When it comes to estate planning, there’s a lot to figure out. One of the first things you’ll have to understand is the difference between a power of attorney vs. trustee.
Some clients include one or more trusts as part of their estate plan. For a trust to do its job, the client needs to transfer assets to the trust. To transfer real property to the trust, a deed–usually a quitclaim deed–is made to make the trust the owner of the property rather than the client. For accounts, a new account needs to be opened in the name of the trust, and the balance of the old personal account transferred to the new trust account.
It’s important to know about the differences between a trustee vs. power of attorney.
What is a Power of Attorney?
You can’t distinguish between a power of attorney and a trustee without knowing what they are first. A power of attorney is a legal document that grants someone authority to act for you while you’re still alive. The powers can be extensive or limited to a certain task or specific time period. Powers of Attorney can be used to make decisions about finances, property, business issues, or even medical care.
Usually, a Power of Attorney will be a trustworthy person who’s close to you. It may be your estate planning attorney, spouse, or even your child.
Unless the POA is durable, the agent’s powers are only active while the Principal is alive. As soon as they pass away, the POA automatically terminates.
What is a Trustee?
A trustee is a legal owner responsible for assets inside a trust. Not only do they manage these assets, but they are also obligated to distribute them as per the terms outlined in the Trust. Trustees are also tasked with filing taxes if the Trust earns income.
Like a POA, a trustee can also be a person in your life, but it could just as easily be an institution or entity, such as a law firm or financial advising company.
But it is important to note that a trustee’s role remains in effect even after the trust owner passes. That’s one major benefit of having a trust- you can set up a plan that offers asset protection and helps your survivors avoid probate.
How Does a Durable Power of Attorney Differ from a Trustee?
When it comes to a power of attorney vs. a trustee, there can be confusion about who has the authority to act in financial matters when a client becomes incapacitated. Two documents give direction on this. One that the client probably has is the Durable Power of Attorney (“DPOA”), which names a person (the “Power Holder”) to act on their behalf upon the client’s incapacitation. When the client is the trustee of his trust, the document should have a provision that appoints a successor trustee if the client becomes incapacitated. It is also common that the person appointed in the DPOA as the Power Holder is the same person named as the successor trustee in the trust document.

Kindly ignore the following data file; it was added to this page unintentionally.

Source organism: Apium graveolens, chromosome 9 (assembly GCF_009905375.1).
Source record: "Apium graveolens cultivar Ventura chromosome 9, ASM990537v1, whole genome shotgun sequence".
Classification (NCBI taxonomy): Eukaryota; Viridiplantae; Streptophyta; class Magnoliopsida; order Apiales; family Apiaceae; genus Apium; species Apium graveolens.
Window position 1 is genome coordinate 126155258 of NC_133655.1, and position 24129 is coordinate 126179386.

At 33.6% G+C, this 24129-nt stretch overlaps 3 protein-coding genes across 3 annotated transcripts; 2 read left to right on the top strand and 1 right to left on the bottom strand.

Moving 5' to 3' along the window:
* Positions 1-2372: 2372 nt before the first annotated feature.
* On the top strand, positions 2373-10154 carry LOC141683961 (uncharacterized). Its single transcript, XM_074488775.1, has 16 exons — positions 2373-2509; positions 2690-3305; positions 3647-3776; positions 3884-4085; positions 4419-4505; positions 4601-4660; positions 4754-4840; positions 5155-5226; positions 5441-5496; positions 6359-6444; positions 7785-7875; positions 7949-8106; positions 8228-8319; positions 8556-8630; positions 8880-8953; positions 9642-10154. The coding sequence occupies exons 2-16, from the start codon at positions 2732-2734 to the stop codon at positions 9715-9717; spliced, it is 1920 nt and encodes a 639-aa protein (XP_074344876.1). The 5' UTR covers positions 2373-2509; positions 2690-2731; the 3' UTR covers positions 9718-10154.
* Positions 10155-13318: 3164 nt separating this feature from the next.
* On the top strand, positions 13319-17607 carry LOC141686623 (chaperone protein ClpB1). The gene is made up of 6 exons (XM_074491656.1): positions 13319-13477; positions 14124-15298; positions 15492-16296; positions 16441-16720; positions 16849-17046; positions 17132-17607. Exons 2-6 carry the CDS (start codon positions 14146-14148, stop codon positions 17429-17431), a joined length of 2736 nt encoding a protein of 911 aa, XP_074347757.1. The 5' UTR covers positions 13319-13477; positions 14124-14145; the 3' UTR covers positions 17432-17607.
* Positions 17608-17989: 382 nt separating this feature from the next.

It is important that the right person is using his/her authority under the right document to act on behalf of the client. Before either the Power Holder or the successor trustee can act, he/she needs to present the documentation to the financial organization for acceptance. For instance, the Power Holder cannot simply walk in the bank, declare that he/she is the client’s Power Holder, and begin taking action. The bank will first want to see the DPOA to validate the Power Holder’s claim to authority. Additionally, if the Power Holder’s authority is conditional on the client’s incapacity, the bank will also want to see the document from the client’s doctor stating as such. Once proper authority has been accepted following the power of attorney vs. trustee contention, it is important to act under the proper document.
Here is where the confusion between a power of attorney vs. a trustee arises. The Power Holder only has the authority to deal with assets outside of the trust. This contrasts with the successor trustee who only has the authority to deal with assets in the trust. We occasionally get calls from frustrated Power Holders who are denied authority over assets in the trust. The Power Holder complains to us, “But I’m the Power Holder under the DPOA. I’m supposed to be in charge of the assets,” but that’s not always the case. It all depends on where the assets reside.
For example, a trust holds an investment account, and the Power Holder wants to sell some investments to generate cash to pay the client’s bills. The financial organization will deny the Power Holder’s instructions to sell. The financial organization will only recognize the authority of the successor trustee. When assets are in the trust, the successor trustee is the one with authority, not the Power Holder. Similarly, the successor trustee will not be able to exercise authority over assets outside the trust.
Avoiding Problems with DPOAs and Trustees
Confusion between trustee vs. power of attorney can be minimized if the client names the same person as both the Power Holder under the DPOA and the successor trustee in the trust document. When the documents are synchronized this way, the only issue is ensuring the financial organization has the proper document granting authority. If the assets are in a trust, the financial organization needs a copy of the trust document. If the assets are not in the trust, then the financial organization needs a copy of the DPOA.
Ensure Your Future Wishes are Respected with an Estate Planning Attorney
You want to be sure that your finances and assets will be properly looked over should anything keep you from making decisions for yourself. Estate planning can be complicated, but you don’t have to navigate it and handle all of the legal documents on your own. An estate planning attorney from MHPS will give you the guidance you need to ensure that your future is in good hands.